By Dakota Cantwell
“Life After Beth” is a movie that lacks a place to fit in; feeling more like a cheap imitation of “Warm Bodies,” a movie that came out only a year before. It’s too indie to be mainstream and too mainstream to be indie. Packed with known actors, the movie has few moments that keep the viewers interested and lands its jokes even less.
“Life After Beth” follows Zach Orfman (Dane DeHaan, “The Amazing Spiderman” and “Chronicle”) as he attempts to cope with the recent death of his girlfriend Beth Slocum (Aubrey Plaza, “Parks and Rec” and “Dirty Grandpa”). Feeling unsure about how to remember her because their relationship was on the rocks toward her death, Zach floats through life, not feeling much reason to live. When Beth returns from the grave only days later, Zach’s life becomes of whirlwind of zombies, sex and mayhem.
Director Jeff Baena uses the film to make a statement about relationships, young love and life after love falls apart. His point, however, is lost in the confusion surrounding the rest of the characters in Zach’s life. While Baena attempts to create quirky characters to add comedy and create unforseen sitcom like situations, their placement ends up destroying the viewer’s suspension of disbelief.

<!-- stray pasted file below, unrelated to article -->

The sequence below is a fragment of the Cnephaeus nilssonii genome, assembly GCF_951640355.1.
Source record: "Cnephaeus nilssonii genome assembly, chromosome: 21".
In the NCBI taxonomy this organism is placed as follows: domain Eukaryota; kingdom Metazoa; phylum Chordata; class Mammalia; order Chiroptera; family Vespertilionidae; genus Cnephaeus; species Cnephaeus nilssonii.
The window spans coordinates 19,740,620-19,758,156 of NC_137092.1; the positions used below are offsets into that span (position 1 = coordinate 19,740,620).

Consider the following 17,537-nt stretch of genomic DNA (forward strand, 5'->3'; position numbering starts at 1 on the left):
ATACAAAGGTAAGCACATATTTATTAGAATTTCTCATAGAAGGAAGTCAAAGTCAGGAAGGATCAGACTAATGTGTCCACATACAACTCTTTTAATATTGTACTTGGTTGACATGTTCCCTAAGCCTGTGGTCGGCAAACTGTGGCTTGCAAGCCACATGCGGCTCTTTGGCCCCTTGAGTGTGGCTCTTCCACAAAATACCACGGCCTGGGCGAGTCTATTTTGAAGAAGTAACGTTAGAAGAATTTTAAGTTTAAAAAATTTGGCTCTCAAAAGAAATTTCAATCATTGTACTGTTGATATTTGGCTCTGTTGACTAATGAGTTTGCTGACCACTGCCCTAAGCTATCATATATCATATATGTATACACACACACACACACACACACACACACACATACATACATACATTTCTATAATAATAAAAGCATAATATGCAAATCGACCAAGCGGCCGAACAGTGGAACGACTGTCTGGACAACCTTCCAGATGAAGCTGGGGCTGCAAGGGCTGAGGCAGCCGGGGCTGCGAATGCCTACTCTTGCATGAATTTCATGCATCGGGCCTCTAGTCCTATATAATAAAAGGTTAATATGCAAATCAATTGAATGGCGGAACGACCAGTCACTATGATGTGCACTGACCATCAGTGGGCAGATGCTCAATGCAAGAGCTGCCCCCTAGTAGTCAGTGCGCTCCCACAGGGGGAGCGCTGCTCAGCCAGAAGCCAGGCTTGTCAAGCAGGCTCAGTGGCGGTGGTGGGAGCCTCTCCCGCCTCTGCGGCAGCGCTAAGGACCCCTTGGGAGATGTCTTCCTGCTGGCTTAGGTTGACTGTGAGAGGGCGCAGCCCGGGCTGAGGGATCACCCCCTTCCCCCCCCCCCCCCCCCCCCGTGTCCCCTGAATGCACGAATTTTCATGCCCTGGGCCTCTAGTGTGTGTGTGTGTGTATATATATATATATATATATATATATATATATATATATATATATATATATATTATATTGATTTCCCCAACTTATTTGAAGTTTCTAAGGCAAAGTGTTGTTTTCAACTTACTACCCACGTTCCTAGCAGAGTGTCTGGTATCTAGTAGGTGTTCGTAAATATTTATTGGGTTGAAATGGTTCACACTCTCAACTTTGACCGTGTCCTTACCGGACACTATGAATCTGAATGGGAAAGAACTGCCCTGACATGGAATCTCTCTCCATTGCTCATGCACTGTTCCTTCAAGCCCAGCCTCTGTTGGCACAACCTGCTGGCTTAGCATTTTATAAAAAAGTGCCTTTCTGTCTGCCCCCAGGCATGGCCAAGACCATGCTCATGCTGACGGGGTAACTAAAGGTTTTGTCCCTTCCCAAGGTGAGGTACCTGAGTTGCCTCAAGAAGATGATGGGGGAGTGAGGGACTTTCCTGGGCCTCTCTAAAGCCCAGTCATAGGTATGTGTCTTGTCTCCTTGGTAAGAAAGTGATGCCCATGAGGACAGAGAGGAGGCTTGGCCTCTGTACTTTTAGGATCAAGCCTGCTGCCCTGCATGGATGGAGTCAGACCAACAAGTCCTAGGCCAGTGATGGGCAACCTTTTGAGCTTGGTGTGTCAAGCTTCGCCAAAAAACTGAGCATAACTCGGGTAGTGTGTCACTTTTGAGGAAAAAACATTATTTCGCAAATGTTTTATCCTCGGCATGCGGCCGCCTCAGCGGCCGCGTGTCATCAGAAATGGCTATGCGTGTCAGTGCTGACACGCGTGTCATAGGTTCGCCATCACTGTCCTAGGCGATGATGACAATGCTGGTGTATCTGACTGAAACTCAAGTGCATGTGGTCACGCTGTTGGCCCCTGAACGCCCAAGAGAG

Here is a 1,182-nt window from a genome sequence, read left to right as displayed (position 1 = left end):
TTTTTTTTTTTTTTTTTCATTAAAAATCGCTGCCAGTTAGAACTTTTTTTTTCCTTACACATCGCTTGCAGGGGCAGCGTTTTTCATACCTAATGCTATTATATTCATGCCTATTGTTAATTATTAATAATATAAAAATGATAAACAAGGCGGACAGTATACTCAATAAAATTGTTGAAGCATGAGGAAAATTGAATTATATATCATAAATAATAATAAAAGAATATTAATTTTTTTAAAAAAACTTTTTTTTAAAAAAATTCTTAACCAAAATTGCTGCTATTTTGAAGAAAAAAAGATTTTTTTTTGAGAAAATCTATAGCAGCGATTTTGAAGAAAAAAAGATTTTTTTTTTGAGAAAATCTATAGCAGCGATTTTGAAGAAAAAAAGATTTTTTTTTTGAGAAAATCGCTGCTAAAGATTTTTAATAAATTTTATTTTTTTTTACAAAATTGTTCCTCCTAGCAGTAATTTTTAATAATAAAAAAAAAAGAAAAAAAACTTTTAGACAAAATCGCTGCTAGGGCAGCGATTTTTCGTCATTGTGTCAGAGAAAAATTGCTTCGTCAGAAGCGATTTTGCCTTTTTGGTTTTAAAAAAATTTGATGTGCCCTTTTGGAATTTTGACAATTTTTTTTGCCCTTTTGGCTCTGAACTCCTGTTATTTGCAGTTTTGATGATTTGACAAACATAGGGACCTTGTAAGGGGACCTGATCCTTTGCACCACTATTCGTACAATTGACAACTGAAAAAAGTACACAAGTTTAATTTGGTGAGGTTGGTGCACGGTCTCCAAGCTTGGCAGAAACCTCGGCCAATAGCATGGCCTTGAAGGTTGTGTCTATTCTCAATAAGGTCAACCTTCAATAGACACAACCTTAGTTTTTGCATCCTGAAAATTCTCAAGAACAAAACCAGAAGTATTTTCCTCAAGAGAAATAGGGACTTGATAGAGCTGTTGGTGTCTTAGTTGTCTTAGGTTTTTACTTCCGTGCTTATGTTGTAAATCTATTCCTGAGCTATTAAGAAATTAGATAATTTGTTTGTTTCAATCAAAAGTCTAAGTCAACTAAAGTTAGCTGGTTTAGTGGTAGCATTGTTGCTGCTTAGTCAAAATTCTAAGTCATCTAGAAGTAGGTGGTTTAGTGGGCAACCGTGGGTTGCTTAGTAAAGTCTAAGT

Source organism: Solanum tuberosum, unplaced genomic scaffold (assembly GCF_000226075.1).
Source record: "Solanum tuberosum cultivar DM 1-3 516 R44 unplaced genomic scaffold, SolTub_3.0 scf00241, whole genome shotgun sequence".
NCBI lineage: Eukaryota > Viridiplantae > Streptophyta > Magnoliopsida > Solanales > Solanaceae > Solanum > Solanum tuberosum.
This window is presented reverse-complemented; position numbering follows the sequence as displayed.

Many of the film’s jokes rely on the raunchy comedy that Plaza is known for performing in films like “Dirty Grandpa.” Despite her flavor of humor finding a strong footing with her castmates in “Dirty Grandpa,” her role as Beth is found to be uninspired and lacking her full range from other films. While still performing her role well, Plaza is not given much to work with beyond a hormonal teenager with anger issues.
The film does not entirely fail as many of it’s shots hold artistic value and help to convey the story of the film in a strong way. Whether Baena is shooting beachside for a late night concert or inside for family dinner, the cinematography is always top notch and helpful in understanding the confusion on the screen.
The soundtrack for the film plays into its indie roots by incorporating lots smooth jazz and the sounds of some lesser-known alternative bands. While the music fits well with the look and style of the film, it fails to make the movie stand out enough to hold the audience’s attention.
Dehaan and Plaza are joined in cast by John C Reilly, Molly Shannon, Cheryl Hines and Anna Kendrick. Despite the potential found in the strong cast, Baena fails to achieve little more than an artistically shot art piece that will be forgotten quickly after the credits roll.
“Life After Beth” is an interesting idea examining the struggles of young love ending that doesn’t land as intended and isn’t good for much more than artistic scenes that cost an hour and a half to see.